Success in competing for cargo flows in the Caspian depends on port facilities and related infrastructure, including rail and road access. The port economy as a place of “assembly and disassembly” of cargo flows is considered one of the most complex elements of the transport infrastructure.

For various, mostly subjective reasons, Russia lags behind other Caspian states in building new modern port facilities. The old port of Makhachkala is located in close proximity to residential development, its expansion is difficult, the port of Astrakhan is overloaded with grain cargoes, the new port of Olya has a design capacity of only 1.6 million tons per year. The promising new port of Lagan in Kalmykia with a capacity of the first stage of 12.5 million tons per year and a total capacity of 22.5 million has yet to be built, and this is not a matter of one year. In general, the current capacity of cargo handling in the Russian ports on the Caspian Sea is 16-17 million tons per year.

For comparison: the already operating port capacities of Azerbaijan are 25 million tons, Kazakhstan – 21 million tons, Turkmenistan – 17 million tons, Iran – 30 million tons.

The Russian Federation lags behind other Caspian countries in the development of port infrastructure, although it really needs it: after the closure of European ports for the Russian cargo fleet and other sanctions restrictions, commodity flows turn to the east. Following his recent visit to Iran, Russian Deputy Prime Minister Alexander Novak said that the Islamic Republic could become a gateway for Russian exports and imports, and cargo turnover with it should double from the current 15 million tons in the coming years to 30 million tons or even 50 million tons. But these are only plans so far.

The development of infrastructure in the Caspian is such an important issue that President Vladimir Putin personally took control of it. At a meeting held on May 24, the president announced “the need to speed up this area of ​​work”, the inadmissibility of delays and failure to meet construction deadlines. The President instructed to develop the infrastructure with a reserve for the future, so that its capacity can be quickly and inexpensively increased:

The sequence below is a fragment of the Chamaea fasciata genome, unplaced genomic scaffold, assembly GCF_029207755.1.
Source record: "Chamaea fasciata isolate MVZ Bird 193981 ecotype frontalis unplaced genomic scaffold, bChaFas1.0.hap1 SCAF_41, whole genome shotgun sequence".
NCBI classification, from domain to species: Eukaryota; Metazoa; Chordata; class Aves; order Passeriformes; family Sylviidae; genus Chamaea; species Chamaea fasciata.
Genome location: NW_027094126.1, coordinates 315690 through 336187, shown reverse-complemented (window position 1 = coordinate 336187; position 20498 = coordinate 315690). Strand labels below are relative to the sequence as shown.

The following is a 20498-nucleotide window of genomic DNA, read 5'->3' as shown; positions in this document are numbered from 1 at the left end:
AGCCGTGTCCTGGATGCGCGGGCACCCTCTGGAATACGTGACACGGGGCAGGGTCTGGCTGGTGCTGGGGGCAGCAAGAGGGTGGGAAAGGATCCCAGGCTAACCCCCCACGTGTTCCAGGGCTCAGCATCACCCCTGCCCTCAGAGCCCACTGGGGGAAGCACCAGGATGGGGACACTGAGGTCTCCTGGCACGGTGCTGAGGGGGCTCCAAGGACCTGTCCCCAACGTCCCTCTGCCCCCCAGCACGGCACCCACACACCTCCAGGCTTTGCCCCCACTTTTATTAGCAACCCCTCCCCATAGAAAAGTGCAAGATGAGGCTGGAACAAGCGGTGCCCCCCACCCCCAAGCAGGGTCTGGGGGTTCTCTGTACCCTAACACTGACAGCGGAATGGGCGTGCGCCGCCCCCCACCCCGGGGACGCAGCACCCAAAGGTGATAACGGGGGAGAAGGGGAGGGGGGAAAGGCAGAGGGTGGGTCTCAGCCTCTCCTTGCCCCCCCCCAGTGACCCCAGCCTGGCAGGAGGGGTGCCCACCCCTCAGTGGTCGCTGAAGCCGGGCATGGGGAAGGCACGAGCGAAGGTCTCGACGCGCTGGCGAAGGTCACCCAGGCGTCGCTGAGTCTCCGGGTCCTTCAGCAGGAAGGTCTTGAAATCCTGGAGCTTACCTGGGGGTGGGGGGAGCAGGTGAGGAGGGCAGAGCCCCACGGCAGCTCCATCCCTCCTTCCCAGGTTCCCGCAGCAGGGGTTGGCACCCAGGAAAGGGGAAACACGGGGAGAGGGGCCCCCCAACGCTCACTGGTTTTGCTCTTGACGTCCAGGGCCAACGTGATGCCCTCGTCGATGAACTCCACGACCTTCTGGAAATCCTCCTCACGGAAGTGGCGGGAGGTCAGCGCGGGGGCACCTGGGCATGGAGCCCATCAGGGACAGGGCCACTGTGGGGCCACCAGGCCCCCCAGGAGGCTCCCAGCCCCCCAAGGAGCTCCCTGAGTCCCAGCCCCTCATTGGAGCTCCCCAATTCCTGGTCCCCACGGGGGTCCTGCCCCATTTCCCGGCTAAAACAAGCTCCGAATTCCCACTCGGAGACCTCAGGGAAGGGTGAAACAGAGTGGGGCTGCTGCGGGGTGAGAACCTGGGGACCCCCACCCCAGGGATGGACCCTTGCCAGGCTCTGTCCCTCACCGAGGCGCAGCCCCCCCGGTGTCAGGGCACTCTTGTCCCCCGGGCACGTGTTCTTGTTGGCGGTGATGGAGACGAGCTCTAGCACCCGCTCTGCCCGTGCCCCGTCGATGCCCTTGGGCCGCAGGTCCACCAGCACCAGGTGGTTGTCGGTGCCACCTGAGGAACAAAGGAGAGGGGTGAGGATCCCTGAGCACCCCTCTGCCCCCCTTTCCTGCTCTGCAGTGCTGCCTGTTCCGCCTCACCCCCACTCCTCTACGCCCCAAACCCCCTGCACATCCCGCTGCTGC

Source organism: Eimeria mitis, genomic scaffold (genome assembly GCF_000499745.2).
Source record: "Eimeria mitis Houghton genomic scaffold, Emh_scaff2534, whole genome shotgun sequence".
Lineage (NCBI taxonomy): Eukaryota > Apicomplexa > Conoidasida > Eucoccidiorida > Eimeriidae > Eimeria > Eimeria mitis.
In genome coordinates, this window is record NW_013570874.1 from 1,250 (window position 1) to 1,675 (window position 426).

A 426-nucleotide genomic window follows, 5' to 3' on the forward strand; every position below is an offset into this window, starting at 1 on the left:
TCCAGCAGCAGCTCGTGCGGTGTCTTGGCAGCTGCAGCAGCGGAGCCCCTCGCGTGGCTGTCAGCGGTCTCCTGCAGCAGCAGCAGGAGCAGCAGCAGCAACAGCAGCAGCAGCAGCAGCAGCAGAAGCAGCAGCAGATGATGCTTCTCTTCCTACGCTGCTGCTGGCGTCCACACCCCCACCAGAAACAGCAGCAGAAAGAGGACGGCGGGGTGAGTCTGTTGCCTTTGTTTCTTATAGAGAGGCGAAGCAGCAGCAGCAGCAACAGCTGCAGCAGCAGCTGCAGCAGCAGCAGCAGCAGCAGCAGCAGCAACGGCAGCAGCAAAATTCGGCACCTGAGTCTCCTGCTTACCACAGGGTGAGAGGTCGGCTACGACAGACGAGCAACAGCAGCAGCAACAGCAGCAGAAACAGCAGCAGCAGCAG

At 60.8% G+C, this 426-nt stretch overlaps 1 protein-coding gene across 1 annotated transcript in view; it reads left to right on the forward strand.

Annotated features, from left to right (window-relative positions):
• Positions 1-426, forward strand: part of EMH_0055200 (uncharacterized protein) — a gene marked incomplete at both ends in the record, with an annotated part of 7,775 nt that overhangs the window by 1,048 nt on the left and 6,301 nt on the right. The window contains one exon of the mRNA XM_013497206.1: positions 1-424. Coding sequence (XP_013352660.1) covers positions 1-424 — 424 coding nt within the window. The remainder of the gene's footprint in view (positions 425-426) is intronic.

“I consider it right to abandon the inertial scenario in the development of transport infrastructure, when, based on current needs – only current ones, the cargo base is estimated, and then, based on these estimates, routes are designed and built, their capacity is laid: then it is not enough. If we act in such a static logic, then we will always be catching up, the bandwidth will always be lacking.

The importance of the Caspian and the Caspian Sea, the importance of infrastructure development is understood not only in Russia. Many events in the adjacent regions are somehow connected with the struggle for cargo flows. Disputes are still ongoing between Armenia and Azerbaijan on the creation, status and management mechanism of the Zangezur (Syunik) corridor, which will not only connect the Nakhichevan exclave with Baku, but also should play a significant role in the development of regional infrastructure with access to the North-South transport corridor.

Of the 5 Caspian states, two – Azerbaijan and Kazakhstan – are active members of the Organization of Turkic States under the auspices of Turkey, Turkmenistan has an observer status. Further strengthening of this organization and, consequently, of Ankara in the Caspian is not in the interests of Russia and Iran. Kazakhstan, Azerbaijan and Turkey have already taken over the lion’s share of international transit flows and thus strengthened their influence in the region. Russia maintains partnership relations with these countries, but partnership, as a rule, does not exclude, but presupposes competition.

As the geostrategic importance of the Caspian Sea inevitably grows, so will the interest in it from regional and global players. Russia dominates the Caspian militarily, but it is impossible to ensure competitiveness without modern infrastructure, especially when the Caspian-Iranian route becomes vital for our country, another window to the world for our country.

It remains to be hoped that after direct instructions from the president, officials will not disrupt Russian plans in the Caspian Sea, and our infrastructure gap will be overcome as soon as possible.